First Presbyterian partners with Rev. Ondiek in work overseas

"Once you experience Africa, you leave a part of your heart there," Ondiek said.

lgierer@ledger-enquirer.comFebruary 28, 2014 

Larry Gierer/lgierer@ledger-enquirer.comPastor Chuck Hasty, left, stands with the Rev. Benard Ondiek, who educates orphaned children in his home country of Kenya. Ondiek was in Columbus to speak at the 11th annual Global Mission Conference Feb. 19-23.


As a boy in Kenya, Benard Ondiek walked six miles to school barefoot with no bag in which to carry his books.

His father worked extra hours as a security guard to help pay for the education he believed was so important for his son.

Now at 51 years old, the Rev. Ondiek is educating orphaned children in the African country.

"Education is the key to a good life," he said. "I want them to be productive citizens and have a bright future. I want to save a community that is desperate, dying and without hope."

Ondiek was in Columbus Feb. 19-23 as a speaker at the 11th annual Global Mission Conference held at First Presbyterian Church.

Other speakers included the Rev. Donald Marsden, associate director of the Presbyterian Frontier Fellowship, and the Rev. Randy Gardner, executive director of the Bible Training Centre for Pastors.

Ondiek is co-founder of a seminary in Kenya that was established to try to ease a great shortage of Christian church leaders. He is visiting the United States to seek funds for his two Friends of Christ day schools for orphans, which hundreds of children attend. Besides an education, the children receive two daily meals.

Classes are only through the eighth grade. Students must pay to go to a government high school, and those who attend Ondiek's schools can't afford that.

So Ondiek wants to build a high school.

"The cost is about $250,000," he said.

Without high school, many of the children are unable to get work so they go back to living on the streets. Some start eating from trash bins, while others may turn to prostitution.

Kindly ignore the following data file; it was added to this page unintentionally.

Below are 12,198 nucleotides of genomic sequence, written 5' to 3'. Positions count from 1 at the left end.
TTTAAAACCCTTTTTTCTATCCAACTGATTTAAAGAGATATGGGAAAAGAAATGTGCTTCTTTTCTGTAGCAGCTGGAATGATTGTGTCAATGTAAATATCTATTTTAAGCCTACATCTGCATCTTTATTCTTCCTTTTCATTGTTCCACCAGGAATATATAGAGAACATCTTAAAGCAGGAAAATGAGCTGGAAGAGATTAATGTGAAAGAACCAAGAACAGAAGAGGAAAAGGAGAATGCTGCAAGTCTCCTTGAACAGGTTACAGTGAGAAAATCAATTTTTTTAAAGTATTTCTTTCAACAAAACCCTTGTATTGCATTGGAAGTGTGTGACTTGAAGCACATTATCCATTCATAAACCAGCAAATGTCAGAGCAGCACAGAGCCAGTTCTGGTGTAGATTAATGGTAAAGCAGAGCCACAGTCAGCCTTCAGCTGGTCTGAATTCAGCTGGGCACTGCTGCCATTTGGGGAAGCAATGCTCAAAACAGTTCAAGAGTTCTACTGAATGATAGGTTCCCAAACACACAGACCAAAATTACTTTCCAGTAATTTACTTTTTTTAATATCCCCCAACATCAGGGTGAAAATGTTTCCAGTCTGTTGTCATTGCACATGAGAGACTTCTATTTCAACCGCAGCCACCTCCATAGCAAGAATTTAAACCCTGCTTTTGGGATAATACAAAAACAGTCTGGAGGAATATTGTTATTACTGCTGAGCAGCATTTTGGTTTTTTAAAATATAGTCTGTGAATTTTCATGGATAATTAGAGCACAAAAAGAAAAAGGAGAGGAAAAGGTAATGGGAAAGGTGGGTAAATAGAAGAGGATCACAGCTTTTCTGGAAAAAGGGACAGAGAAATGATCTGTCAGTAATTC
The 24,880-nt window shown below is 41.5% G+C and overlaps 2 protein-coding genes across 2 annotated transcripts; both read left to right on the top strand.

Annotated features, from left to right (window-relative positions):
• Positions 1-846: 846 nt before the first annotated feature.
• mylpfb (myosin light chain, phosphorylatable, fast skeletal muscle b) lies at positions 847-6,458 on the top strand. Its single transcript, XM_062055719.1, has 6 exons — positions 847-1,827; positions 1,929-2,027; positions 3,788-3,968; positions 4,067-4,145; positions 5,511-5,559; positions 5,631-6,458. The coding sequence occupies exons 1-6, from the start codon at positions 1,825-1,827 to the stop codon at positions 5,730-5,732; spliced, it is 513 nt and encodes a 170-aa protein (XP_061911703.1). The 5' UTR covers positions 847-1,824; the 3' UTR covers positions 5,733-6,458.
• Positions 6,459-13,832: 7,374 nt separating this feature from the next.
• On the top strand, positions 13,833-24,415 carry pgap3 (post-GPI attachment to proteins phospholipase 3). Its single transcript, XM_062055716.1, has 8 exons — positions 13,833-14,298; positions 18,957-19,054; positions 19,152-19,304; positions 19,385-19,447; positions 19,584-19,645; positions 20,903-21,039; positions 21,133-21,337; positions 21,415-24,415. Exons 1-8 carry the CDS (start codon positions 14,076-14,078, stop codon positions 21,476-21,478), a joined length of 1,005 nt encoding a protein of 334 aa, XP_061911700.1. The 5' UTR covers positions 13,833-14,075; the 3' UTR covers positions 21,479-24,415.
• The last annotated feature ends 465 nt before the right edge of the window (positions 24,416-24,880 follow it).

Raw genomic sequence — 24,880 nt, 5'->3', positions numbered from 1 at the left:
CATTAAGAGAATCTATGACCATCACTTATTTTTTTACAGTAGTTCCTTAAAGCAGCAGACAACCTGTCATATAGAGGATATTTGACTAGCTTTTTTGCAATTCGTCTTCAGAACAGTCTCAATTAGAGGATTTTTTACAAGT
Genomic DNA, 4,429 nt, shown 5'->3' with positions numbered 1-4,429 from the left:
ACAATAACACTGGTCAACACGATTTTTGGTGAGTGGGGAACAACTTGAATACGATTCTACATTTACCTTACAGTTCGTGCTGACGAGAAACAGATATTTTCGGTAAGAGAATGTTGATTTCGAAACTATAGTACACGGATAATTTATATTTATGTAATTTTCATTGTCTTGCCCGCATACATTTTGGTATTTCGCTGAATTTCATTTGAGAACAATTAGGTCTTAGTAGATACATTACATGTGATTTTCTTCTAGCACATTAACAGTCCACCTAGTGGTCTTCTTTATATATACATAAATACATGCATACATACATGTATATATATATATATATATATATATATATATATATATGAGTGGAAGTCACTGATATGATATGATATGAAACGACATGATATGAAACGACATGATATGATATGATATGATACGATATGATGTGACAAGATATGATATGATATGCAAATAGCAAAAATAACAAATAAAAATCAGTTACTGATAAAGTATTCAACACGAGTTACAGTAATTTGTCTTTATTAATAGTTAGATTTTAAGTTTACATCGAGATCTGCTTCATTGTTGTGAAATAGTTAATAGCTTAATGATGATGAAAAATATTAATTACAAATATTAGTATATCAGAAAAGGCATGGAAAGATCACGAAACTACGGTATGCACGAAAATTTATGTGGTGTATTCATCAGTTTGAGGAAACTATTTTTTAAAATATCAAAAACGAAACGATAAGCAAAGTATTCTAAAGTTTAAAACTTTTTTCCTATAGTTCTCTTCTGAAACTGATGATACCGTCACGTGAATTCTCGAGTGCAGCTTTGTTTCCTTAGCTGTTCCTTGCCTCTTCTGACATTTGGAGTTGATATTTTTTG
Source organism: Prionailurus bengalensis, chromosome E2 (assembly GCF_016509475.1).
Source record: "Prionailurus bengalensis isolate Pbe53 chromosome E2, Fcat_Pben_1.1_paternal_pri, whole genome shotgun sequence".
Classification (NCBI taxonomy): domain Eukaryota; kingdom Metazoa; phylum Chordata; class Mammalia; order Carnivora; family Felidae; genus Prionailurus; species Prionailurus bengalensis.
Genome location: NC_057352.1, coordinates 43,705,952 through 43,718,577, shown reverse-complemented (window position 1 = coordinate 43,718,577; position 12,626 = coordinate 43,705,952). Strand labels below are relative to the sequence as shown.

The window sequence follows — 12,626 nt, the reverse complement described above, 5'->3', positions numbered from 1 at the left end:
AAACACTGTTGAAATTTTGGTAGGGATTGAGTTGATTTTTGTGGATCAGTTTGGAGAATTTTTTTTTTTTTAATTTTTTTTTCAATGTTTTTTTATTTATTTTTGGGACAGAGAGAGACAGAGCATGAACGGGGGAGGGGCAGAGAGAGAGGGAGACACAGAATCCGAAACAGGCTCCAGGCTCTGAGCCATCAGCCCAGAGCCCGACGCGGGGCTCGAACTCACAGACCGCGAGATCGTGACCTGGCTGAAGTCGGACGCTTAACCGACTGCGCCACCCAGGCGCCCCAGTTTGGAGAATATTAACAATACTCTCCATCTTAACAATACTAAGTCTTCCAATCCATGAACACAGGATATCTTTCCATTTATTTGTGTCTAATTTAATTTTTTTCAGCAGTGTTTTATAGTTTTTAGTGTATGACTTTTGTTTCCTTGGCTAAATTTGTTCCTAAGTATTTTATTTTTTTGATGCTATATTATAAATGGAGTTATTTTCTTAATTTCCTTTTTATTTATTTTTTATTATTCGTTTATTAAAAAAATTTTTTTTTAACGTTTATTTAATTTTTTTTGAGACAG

Most of the orphans come from families where the parents have died from AIDS/HIV or waterborne diseases, two huge problems in Kenya.

Ondiek finds guardians for some of the children, but it's not adoption.

"It's just a place for them to sleep," he said.

Ondiek and his wife, Pamela, have five children of their own and have taken nine others into their home.

Ondiek attended Kapsabet Bible College and earned a master's degree in theology from Columbia International University in Columbia, S.C.

He did not grow up as a Christian, but as a young man he felt God calling him during a youth rally in 1982. He moved in with a local pastor and began to study.

"I was doing road work, digging," he said. "I was going nowhere at the time. I learned that Jesus is the solution."

The national director for Partners in Evangelism International in Kenya, Ondiek has helped establish nine churches.

His vision includes a medical clinic and missionary housing.

First Presbyterian is a supporter of his work.

Over the years, the church on First Avenue has helped purchase a bus, build a dormitory and provide meals, uniforms and shoes for the children.

It is just one of the international places that help the church. According to church literature, First Presbyterian has set $40,000 as its mission goal this year.

First Presbyterian has distributed almost half a million dollars around the world since the Global Mission Conferences began. Missions in places such as Haiti, Brazil and Pakistan have benefited.

The work in Kenya has special meaning to First Presbyterian Senior Pastor Chuck Hasty. After Hasty graduated from college, he spent a year teaching English, history, geography and Christianity at a high school in Kenya.

"Once you experience Africa, you leave a part of your heart there," he said.

He went to Kenya to visit Ondiek in 2007. He said the schools were nothing more than tin huts at that time.

"It is just miraculous what he has accomplished since then," Hasty said. "He is a man who has been given a directive from God and it is inspiring the way his work is bearing fruit."

This summer, First Presbyterian plans to do more than send money. Hasty said a group from the church, including a doctor, will be traveling to Kenya for a couple of weeks to lend aid.

He said those going will be concentrating on children's health.

"Our relationship is being strengthened," Hasty said.

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